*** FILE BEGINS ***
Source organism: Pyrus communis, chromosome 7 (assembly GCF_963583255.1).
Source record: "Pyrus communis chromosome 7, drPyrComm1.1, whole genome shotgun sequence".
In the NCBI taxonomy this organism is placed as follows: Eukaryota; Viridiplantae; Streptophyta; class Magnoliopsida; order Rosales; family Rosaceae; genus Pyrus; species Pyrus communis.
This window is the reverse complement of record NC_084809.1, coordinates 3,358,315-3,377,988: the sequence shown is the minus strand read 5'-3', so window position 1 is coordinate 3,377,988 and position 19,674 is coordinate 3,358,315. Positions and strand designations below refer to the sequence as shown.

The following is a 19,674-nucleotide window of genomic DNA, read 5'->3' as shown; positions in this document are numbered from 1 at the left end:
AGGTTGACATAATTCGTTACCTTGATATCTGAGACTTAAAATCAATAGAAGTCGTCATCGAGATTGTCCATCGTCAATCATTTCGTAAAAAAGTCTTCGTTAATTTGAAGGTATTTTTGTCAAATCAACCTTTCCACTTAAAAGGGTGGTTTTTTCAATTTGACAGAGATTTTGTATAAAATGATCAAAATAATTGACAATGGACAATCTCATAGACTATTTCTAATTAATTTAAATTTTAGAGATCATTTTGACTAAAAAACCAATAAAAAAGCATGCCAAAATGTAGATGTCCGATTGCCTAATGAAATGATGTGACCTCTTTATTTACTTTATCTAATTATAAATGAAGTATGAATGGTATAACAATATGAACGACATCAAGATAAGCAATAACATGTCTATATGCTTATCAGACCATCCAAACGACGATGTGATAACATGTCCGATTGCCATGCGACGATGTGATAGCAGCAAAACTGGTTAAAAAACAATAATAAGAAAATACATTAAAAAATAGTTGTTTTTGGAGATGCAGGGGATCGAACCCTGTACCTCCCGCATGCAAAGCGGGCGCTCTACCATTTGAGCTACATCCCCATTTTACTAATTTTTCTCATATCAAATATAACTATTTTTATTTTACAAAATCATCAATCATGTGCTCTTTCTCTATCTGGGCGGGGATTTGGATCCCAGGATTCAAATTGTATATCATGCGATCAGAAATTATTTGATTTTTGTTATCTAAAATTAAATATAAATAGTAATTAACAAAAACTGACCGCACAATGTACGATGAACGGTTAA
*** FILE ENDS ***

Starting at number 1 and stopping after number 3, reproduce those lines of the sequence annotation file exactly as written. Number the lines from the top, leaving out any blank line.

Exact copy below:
Source organism: Pyrus communis, chromosome 7 (assembly GCF_963583255.1).
Source record: "Pyrus communis chromosome 7, drPyrComm1.1, whole genome shotgun sequence".
In the NCBI taxonomy this organism is placed as follows: Eukaryota; Viridiplantae; Streptophyta; class Magnoliopsida; order Rosales; family Rosaceae; genus Pyrus; species Pyrus communis.